A Signal in the Static, Transmissions from Yesterday

Steven K. Smith’s guitar is a drill. An industrial-grade, flaming drill that grinds its way into you with unforgiving force the moment Smith lets it fly. And on his new release as A Signal in the Static, Transmissions from Yesterday, that moment comes about 90 seconds into the first track, “Message from Arecibo,” and rarely relents over the next 38 minutes. Smith’s signature is a raw, aggressive cliff-face of sound that smacks of alt rock that’s decided to go on a joyful killing spree. The dense thrash of chords, the mad yowl of feedback, the unabashed fuck you simplicity of three-chord punk turned into its own somewhat more sophisticated descendant, serrated around the edges like it’s being played too loudly on an amp that can barely handle the load—it’s goddamned magnificent. Transmissions puts its post-rock credentials clearly on display. (In fact, much of the stuff here drags up aural memories of listening to Wire.) Crunched together though the sound is, each track packs its own distinct melody, and many of them ring with rock-echo familiarity. You hear it in the deliberate up-the-neck progression and growing intensity of “Sirus B” and the rain-of-fire flail of “Lost Transmission,” driven by pound-for-all-you’re-worth drums. But I should point out that it’s not all snarl and yell. Smith dials it down a bit later in the disc. The rhythm on “They Can Hear Us From the Stars” is metered out on clacking sticks while a snaky bass line curls under a burble of noise. It’s about as calm as Transmissions… gets. Smith clearly loves playing with depth of sound, just piling it on to see what emerges through the haze, and there’s a joy in listening to someone just hammer away at the strings like they’ve just discovered what makes rock rock. This is a turn-it-up disc, a half hour of pure sonic catharsis. Come on. Come to the drill. Open your ears and let it purify your soul.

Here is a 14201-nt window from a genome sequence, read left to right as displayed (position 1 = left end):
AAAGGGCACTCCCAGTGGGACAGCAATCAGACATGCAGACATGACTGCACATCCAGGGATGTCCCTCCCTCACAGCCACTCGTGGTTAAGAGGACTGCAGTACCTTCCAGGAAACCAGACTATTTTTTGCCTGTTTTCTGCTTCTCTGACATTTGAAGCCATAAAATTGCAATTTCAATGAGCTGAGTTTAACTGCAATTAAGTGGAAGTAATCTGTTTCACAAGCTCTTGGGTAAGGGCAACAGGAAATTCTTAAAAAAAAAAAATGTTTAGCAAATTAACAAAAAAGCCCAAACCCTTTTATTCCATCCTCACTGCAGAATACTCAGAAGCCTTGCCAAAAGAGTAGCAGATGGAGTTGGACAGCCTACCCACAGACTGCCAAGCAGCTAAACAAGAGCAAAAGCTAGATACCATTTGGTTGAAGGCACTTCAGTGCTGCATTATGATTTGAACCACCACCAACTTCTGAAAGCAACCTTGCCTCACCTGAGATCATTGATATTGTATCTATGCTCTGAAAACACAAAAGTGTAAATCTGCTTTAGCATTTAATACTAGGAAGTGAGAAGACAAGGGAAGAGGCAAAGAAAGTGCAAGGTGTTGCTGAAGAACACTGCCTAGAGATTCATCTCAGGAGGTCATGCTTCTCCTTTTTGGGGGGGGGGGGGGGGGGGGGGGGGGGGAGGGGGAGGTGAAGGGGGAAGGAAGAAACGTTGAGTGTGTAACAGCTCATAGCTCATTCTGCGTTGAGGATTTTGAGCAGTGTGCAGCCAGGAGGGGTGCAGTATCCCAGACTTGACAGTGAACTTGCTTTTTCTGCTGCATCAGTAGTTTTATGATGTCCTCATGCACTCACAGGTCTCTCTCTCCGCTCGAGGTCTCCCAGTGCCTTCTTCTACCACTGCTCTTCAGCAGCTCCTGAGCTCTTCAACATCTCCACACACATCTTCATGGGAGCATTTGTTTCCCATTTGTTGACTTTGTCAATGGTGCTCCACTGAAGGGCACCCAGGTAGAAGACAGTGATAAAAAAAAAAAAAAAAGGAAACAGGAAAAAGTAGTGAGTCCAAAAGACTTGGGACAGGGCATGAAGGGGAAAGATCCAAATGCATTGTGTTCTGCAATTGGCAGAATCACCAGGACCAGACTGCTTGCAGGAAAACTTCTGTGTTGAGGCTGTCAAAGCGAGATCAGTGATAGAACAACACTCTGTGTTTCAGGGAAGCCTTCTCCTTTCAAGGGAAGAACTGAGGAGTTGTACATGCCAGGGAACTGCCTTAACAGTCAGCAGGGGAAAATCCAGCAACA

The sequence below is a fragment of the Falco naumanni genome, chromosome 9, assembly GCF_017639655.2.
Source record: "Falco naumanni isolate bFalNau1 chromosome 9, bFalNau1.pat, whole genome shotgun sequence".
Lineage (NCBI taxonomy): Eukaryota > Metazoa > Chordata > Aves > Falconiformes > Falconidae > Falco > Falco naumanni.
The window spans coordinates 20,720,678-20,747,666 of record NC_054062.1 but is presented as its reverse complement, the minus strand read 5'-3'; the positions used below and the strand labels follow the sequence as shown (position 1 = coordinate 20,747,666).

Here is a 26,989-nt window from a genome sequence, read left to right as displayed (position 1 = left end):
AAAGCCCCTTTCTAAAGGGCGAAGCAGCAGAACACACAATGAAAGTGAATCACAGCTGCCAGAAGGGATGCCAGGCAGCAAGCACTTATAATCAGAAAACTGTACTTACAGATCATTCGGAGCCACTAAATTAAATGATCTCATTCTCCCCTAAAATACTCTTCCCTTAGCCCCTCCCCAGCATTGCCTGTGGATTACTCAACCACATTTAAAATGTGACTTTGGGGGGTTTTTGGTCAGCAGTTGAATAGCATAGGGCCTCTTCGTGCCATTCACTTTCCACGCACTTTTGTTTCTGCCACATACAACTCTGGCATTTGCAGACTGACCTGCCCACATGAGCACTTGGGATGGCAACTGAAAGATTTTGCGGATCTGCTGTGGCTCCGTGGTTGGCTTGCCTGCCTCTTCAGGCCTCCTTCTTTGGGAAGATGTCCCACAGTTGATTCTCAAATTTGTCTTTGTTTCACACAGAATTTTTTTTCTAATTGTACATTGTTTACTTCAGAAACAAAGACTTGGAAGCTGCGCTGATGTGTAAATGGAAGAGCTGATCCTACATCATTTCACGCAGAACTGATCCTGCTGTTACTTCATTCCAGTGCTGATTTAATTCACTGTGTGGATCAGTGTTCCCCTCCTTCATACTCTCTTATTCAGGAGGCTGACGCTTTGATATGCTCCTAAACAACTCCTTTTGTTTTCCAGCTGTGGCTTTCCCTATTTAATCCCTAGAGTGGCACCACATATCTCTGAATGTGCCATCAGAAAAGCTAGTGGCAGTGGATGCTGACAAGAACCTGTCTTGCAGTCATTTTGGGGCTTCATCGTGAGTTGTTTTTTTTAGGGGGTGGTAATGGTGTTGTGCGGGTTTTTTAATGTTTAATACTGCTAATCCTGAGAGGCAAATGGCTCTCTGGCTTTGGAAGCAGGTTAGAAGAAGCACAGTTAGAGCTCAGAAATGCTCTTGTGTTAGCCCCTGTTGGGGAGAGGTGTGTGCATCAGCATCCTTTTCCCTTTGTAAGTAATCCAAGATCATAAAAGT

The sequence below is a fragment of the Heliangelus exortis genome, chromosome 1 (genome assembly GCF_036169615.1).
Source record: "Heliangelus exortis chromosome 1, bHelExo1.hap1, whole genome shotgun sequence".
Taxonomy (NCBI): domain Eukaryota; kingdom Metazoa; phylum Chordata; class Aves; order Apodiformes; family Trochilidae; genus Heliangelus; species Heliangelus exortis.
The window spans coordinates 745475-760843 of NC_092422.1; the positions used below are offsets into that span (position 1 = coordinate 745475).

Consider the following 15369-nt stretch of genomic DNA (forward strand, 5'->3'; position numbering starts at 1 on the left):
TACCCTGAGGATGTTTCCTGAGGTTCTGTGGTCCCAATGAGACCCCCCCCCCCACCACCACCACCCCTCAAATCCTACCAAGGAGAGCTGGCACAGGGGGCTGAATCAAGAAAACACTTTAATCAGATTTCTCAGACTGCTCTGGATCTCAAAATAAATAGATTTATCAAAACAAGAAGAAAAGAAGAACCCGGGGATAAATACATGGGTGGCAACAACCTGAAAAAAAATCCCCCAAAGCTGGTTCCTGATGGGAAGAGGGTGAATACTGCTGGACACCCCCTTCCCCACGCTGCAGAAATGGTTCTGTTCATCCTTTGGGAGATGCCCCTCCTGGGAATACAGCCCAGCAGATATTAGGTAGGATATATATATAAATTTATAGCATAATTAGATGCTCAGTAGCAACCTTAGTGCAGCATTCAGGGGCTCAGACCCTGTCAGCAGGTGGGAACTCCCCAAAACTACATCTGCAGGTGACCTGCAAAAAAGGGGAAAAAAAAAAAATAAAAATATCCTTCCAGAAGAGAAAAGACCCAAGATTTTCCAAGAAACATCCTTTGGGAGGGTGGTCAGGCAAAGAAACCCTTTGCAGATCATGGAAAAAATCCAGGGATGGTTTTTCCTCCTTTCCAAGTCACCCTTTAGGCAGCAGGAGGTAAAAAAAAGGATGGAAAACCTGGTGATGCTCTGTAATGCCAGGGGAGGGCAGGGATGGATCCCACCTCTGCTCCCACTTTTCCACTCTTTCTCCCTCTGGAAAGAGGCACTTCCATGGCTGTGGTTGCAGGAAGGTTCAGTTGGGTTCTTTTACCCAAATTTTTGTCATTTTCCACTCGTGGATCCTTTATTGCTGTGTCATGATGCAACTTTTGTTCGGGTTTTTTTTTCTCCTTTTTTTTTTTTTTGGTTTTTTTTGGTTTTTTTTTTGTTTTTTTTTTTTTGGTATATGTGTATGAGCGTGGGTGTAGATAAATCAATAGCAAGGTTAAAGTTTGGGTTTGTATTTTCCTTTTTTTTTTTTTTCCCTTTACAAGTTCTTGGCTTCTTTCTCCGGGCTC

Available at A Signal in the Static’s web site.

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